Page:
• I once forgot a series of 8 or more YOs in a complicated circular lace shawl. That meant I had fewer stitches and insufficient yarn to just tweak back. I went back and carefully spit spliced extra yarn into each of the 10 rows above the mistake so that I could fix just that portion. (There about 800 stitches on the needle, ripping back was not an attractive option.)

    • Wow! Good idea!

  • I am such a chicken about ripping back, that I unknit each stitch, until I get to the bad boy. I call it negative knitting.

    • I call it Tinking Which is knitting backwards and I am a pro. My husband says I get so much out a project as I often knit and thik so many times it is like I get twice for my money. Amazingly enough we are still married.

  • You have a way of describing yarn that makes me itch to get my hands on it, Kay!

  • Wow! That was brilliant!

  • Oh gosh, I feel ya. I’m working on a baby blanket for my new goddaughter and I had to rip back TWICE. Putting 156 stitches on the needles three times was not fun.

  • I have learned to love “laddering down” to fix mistakes but, oh man, Jen’s video is laddering on steroids! Her best practices for pinning down the work and color coding the working yarn strands in order are brilliant. Thank you for sharing. I can’t say I’m hoping for a lace mistake that many rows back anytime soon but feeling gutsy to ladder down more aggressively.

    I’m a D.C. girl and such a fan of Neighborhood Fibre Co. Love seeing the Rustic Fingering. Beautiful.

  • It is only an error…if the mistake affects the construction of the project…otherwise I just move on…deb

  • Perfect timing for this tutorial! I am in the process of swatching for this project and am feeling intimidated that maybe I’m just not up to the task of a lace piece. The repeats are simple to learn but, yes, I sometimes get distracted and omit a step and wonder how to fix the mistake without ripping back. I also love the feel of the rustic fingering yarn from Neighborhood Fibre Co and know I will love the finished sweater. It’s such a brilliant design and I think I’ll wear it in the “upside down” orientation.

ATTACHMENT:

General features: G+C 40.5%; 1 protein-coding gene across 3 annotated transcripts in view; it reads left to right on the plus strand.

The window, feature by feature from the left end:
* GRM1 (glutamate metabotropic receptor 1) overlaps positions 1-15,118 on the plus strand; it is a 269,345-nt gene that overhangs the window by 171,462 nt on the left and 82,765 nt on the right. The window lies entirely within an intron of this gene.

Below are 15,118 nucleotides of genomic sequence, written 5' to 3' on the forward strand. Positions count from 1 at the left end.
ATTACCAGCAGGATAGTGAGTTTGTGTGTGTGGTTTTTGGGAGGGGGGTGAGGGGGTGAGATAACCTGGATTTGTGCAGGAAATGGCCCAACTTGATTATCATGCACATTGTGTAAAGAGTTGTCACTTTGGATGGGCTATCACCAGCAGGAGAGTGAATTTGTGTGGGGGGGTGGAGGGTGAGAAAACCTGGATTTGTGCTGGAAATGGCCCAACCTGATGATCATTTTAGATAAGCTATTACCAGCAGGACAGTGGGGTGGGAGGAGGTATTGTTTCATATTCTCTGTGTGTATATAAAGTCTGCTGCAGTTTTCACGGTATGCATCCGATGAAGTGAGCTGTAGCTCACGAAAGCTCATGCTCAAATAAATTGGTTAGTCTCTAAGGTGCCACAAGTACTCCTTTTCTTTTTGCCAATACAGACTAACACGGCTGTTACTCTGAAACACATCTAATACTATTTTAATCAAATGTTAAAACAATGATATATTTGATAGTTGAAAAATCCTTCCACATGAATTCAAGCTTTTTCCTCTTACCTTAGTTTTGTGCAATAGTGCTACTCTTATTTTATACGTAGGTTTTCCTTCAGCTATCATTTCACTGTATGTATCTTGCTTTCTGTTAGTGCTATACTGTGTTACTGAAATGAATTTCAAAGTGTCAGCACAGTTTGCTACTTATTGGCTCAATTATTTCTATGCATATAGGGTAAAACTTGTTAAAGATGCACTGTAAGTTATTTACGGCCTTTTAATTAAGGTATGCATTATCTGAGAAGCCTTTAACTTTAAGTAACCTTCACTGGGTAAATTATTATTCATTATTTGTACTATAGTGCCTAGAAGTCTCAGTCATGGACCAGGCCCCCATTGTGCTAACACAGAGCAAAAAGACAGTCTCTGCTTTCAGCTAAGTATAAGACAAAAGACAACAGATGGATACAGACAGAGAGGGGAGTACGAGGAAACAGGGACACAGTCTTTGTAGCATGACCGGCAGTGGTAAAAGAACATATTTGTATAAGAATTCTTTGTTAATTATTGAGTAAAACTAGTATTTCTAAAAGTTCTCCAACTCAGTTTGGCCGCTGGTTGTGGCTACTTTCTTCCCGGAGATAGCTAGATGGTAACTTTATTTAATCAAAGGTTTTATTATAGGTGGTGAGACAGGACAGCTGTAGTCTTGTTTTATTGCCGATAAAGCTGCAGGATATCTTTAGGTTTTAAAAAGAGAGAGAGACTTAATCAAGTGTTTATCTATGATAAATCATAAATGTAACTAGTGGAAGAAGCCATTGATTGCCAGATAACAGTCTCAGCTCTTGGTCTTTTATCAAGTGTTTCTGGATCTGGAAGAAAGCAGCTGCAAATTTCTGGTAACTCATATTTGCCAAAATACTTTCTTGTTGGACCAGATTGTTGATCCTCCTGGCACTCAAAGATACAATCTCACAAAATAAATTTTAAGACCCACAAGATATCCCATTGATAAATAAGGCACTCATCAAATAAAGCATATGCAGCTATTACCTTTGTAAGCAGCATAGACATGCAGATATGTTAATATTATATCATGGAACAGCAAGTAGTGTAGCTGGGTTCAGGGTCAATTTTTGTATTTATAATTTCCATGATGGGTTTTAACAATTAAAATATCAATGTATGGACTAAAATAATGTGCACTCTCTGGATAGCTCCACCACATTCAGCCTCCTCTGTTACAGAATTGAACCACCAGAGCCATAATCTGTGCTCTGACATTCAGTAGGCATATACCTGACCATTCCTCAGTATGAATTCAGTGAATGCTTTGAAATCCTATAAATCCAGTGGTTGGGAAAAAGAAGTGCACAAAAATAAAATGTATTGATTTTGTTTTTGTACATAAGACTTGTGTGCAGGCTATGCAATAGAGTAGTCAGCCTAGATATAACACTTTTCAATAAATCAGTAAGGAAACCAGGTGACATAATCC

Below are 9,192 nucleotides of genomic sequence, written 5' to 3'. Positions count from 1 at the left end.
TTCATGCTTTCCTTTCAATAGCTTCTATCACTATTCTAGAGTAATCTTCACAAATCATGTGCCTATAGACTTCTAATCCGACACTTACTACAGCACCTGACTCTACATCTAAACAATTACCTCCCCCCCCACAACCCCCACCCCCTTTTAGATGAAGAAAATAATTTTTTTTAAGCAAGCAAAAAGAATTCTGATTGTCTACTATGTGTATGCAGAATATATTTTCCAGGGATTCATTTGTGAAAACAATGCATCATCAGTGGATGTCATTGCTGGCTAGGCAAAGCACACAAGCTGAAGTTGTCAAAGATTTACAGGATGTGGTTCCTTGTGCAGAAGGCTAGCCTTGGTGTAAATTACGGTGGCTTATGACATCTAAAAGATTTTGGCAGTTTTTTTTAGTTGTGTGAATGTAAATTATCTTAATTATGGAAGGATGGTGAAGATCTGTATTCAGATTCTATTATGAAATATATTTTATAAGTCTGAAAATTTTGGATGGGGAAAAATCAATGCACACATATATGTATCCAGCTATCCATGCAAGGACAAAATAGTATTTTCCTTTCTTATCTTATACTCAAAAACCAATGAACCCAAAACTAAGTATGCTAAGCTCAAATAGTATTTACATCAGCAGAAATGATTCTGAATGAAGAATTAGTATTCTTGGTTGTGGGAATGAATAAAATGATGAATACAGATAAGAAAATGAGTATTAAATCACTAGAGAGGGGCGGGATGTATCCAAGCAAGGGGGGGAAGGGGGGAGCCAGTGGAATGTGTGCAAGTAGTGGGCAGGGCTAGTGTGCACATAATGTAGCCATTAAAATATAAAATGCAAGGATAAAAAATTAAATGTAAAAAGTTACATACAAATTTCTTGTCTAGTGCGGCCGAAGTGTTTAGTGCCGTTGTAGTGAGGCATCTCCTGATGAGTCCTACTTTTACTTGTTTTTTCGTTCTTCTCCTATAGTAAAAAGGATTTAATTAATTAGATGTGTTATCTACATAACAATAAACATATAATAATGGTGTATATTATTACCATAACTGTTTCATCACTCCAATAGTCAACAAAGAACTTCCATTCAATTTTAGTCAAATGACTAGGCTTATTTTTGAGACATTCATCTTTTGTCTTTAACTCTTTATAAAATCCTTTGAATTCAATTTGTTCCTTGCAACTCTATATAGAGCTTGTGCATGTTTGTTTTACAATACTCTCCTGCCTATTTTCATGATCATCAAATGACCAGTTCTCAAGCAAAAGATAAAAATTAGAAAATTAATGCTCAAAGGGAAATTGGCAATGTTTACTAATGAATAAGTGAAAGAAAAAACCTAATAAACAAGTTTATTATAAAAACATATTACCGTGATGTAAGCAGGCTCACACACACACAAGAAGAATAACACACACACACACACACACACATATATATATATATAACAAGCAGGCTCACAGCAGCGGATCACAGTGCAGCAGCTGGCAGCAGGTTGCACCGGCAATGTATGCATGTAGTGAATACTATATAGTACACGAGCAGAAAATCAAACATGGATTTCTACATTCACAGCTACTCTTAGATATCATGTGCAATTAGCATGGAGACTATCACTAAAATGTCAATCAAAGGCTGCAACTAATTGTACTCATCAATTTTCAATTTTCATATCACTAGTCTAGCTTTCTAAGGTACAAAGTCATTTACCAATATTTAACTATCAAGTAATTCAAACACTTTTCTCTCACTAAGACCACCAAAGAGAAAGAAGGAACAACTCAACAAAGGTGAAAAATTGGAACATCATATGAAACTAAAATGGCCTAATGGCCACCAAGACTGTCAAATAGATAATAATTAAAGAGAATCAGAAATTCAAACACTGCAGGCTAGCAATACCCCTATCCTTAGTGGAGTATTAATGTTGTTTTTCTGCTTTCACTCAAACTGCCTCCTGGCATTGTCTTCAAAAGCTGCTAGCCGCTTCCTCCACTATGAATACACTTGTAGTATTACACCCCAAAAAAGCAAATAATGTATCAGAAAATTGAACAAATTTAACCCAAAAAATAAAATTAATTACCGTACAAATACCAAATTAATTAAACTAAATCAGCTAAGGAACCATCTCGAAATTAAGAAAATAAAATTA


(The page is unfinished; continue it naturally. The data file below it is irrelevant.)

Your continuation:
• My grandmother showed me this trick: she used crocheting thread #10 and a needle, she threaded every stich . It was her lifeline. She pulled it off every so often depending on her chosen lace pattern and would repeat the process of rethreading. If a mistake was made, she simply went back to that row, all her stiches were ready to be picked up. Throughout t the years I have seen this being used in lace knitting: The Lifeline. Hope this tip helps. It saved my nerves and minimized frustration.

  • I wouldn’t dare take all the stitches off the needles!! I just knit back along to the spot above the mistake and only unravel the offending section then, once fixed, pull the stitches back up with a crochet hook. Mind you I have tinked a 300+ stitch row of lace when I’ve ended up with the wrong stitch count and not been able to work out why! It’s looking gorgeous though Kay.

  • That was a great comment ,Kay. That was a great fix. Here is my question…how come that mistake did not carry through the whole row? I am trying to knit this pattern. I have restarted it 3 times and I am about to give up. When I make a mistake the pattern is then off for the whole row and I rip back almost the whole piece. Very frustrating. Any comments?

  • Oh man, I am not the only one to skip that third part of the stitch! Good to know. I am making a To The Point blanket by Rosemary Drysdale and that stitch is used in the corners.
    Sometimes I fix it, sometimes I don’t. I fudge joining the strips together and it mostly blocks out fine for a blanket.
    Happy Knitting everyone.

  • great video! It also helps that the tutor has a melodic soothing voice as she coaxes us to give it a “go.” The first 2 minutes was like a wonderful motivational speech on life!

  • Fabulous tutorial on ” Fixing Mistakes in Lace Knitting”>

  • Ithis VIDEO

  • Kay, please model this when it’s finished! Thank you.